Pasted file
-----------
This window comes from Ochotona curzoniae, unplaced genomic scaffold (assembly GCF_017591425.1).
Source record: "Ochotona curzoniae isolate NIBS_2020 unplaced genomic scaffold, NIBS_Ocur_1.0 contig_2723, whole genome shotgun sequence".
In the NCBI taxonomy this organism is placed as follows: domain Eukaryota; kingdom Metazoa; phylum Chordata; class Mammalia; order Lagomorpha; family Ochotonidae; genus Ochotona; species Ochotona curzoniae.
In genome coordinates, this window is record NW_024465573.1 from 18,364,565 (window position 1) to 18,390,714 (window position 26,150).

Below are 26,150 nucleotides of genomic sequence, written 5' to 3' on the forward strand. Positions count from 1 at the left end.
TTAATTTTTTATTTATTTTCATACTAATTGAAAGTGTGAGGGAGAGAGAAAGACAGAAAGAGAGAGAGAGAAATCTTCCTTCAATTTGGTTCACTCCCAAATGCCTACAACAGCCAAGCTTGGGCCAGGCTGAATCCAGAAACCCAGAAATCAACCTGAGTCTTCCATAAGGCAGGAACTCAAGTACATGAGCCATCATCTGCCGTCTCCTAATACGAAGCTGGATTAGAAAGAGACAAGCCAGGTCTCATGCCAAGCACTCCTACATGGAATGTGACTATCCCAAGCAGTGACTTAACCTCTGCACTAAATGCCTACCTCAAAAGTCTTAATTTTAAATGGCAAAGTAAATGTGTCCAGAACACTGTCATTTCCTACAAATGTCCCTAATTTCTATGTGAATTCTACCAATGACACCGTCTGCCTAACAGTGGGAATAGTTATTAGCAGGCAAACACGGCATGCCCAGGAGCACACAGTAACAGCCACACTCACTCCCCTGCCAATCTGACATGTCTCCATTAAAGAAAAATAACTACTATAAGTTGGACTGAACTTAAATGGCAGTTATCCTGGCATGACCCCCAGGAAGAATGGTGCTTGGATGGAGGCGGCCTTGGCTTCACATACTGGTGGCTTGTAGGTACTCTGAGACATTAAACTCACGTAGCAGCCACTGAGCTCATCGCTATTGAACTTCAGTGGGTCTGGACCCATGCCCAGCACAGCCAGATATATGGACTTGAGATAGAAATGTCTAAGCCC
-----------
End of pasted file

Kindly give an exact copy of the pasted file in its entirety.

This window comes from Ochotona curzoniae, unplaced genomic scaffold (assembly GCF_017591425.1).
Source record: "Ochotona curzoniae isolate NIBS_2020 unplaced genomic scaffold, NIBS_Ocur_1.0 contig_2723, whole genome shotgun sequence".
In the NCBI taxonomy this organism is placed as follows: domain Eukaryota; kingdom Metazoa; phylum Chordata; class Mammalia; order Lagomorpha; family Ochotonidae; genus Ochotona; species Ochotona curzoniae.
In genome coordinates, this window is record NW_024465573.1 from 18,364,565 (window position 1) to 18,390,714 (window position 26,150).

Below are 26,150 nucleotides of genomic sequence, written 5' to 3' on the forward strand. Positions count from 1 at the left end.
TTAATTTTTTATTTATTTTCATACTAATTGAAAGTGTGAGGGAGAGAGAAAGACAGAAAGAGAGAGAGAGAAATCTTCCTTCAATTTGGTTCACTCCCAAATGCCTACAACAGCCAAGCTTGGGCCAGGCTGAATCCAGAAACCCAGAAATCAACCTGAGTCTTCCATAAGGCAGGAACTCAAGTACATGAGCCATCATCTGCCGTCTCCTAATACGAAGCTGGATTAGAAAGAGACAAGCCAGGTCTCATGCCAAGCACTCCTACATGGAATGTGACTATCCCAAGCAGTGACTTAACCTCTGCACTAAATGCCTACCTCAAAAGTCTTAATTTTAAATGGCAAAGTAAATGTGTCCAGAACACTGTCATTTCCTACAAATGTCCCTAATTTCTATGTGAATTCTACCAATGACACCGTCTGCCTAACAGTGGGAATAGTTATTAGCAGGCAAACACGGCATGCCCAGGAGCACACAGTAACAGCCACACTCACTCCCCTGCCAATCTGACATGTCTCCATTAAAGAAAAATAACTACTATAAGTTGGACTGAACTTAAATGGCAGTTATCCTGGCATGACCCCCAGGAAGAATGGTGCTTGGATGGAGGCGGCCTTGGCTTCACATACTGGTGGCTTGTAGGTACTCTGAGACATTAAACTCACGTAGCAGCCACTGAGCTCATCGCTATTGAACTTCAGTGGGTCTGGACCCATGCCCAGCACAGCCAGATATATGGACTTGAGATAGAAATGTCTAAGCCC